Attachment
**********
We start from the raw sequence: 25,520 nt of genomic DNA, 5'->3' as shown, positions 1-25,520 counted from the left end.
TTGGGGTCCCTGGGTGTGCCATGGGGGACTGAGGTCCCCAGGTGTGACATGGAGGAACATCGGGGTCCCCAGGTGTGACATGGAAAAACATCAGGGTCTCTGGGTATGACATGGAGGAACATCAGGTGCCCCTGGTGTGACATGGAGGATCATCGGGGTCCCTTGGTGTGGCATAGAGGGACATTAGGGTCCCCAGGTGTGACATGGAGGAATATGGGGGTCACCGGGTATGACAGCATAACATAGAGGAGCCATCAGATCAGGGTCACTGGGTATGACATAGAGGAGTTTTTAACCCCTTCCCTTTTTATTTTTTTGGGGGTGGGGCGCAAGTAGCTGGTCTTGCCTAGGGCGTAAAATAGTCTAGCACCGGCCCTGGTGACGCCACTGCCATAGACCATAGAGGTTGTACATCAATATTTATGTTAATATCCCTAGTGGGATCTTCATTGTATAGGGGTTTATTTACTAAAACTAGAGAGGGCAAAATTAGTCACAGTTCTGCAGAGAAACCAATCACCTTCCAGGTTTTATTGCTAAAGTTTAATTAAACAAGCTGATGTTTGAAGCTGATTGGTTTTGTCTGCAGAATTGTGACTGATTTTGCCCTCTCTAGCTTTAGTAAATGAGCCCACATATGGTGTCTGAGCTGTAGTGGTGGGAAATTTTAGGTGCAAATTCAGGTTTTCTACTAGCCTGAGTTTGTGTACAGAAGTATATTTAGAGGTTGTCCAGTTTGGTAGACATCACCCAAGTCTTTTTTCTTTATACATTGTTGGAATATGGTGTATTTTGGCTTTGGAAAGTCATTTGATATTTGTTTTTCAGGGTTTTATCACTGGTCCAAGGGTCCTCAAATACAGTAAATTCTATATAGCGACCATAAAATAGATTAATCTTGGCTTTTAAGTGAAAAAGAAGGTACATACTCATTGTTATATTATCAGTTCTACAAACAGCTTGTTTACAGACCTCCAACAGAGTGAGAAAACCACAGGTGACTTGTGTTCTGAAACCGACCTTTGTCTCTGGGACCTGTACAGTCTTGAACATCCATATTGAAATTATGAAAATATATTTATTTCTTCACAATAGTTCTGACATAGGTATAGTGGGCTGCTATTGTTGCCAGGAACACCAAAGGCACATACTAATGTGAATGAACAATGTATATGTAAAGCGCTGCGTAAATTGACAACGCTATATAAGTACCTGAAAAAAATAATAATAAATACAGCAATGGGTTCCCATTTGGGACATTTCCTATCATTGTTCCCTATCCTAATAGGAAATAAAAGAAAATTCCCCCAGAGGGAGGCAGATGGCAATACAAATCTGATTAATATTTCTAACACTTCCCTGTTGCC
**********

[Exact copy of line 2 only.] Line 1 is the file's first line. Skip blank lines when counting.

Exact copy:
TTGGGGTCCCTGGGTGTGCCATGGGGGACTGAGGTCCCCAGGTGTGACATGGAGGAACATCGGGGTCCCCAGGTGTGACATGGAAAAACATCAGGGTCTCTGGGTATGACATGGAGGAACATCAGGTGCCCCTGGTGTGACATGGAGGATCATCGGGGTCCCTTGGTGTGGCATAGAGGGACATTAGGGTCCCCAGGTGTGACATGGAGGAATATGGGGGTCACCGGGTATGACAGCATAACATAGAGGAGCCATCAGATCAGGGTCACTGGGTATGACATAGAGGAGTTTTTAACCCCTTCCCTTTTTATTTTTTTGGGGGTGGGGCGCAAGTAGCTGGTCTTGCCTAGGGCGTAAAATAGTCTAGCACCGGCCCTGGTGACGCCACTGCCATAGACCATAGAGGTTGTACATCAATATTTATGTTAATATCCCTAGTGGGATCTTCATTGTATAGGGGTTTATTTACTAAAACTAGAGAGGGCAAAATTAGTCACAGTTCTGCAGAGAAACCAATCACCTTCCAGGTTTTATTGCTAAAGTTTAATTAAACAAGCTGATGTTTGAAGCTGATTGGTTTTGTCTGCAGAATTGTGACTGATTTTGCCCTCTCTAGCTTTAGTAAATGAGCCCACATATGGTGTCTGAGCTGTAGTGGTGGGAAATTTTAGGTGCAAATTCAGGTTTTCTACTAGCCTGAGTTTGTGTACAGAAGTATATTTAGAGGTTGTCCAGTTTGGTAGACATCACCCAAGTCTTTTTTCTTTATACATTGTTGGAATATGGTGTATTTTGGCTTTGGAAAGTCATTTGATATTTGTTTTTCAGGGTTTTATCACTGGTCCAAGGGTCCTCAAATACAGTAAATTCTATATAGCGACCATAAAATAGATTAATCTTGGCTTTTAAGTGAAAAAGAAGGTACATACTCATTGTTATATTATCAGTTCTACAAACAGCTTGTTTACAGACCTCCAACAGAGTGAGAAAACCACAGGTGACTTGTGTTCTGAAACCGACCTTTGTCTCTGGGACCTGTACAGTCTTGAACATCCATATTGAAATTATGAAAATATATTTATTTCTTCACAATAGTTCTGACATAGGTATAGTGGGCTGCTATTGTTGCCAGGAACACCAAAGGCACATACTAATGTGAATGAACAATGTATATGTAAAGCGCTGCGTAAATTGACAACGCTATATAAGTACCTGAAAAAAATAATAATAAATACAGCAATGGGTTCCCATTTGGGACATTTCCTATCATTGTTCCCTATCCTAATAGGAAATAAAAGAAAATTCCCCCAGAGGGAGGCAGATGGCAATACAAATCTGATTAATATTTCTAACACTTCCCTGTTGCC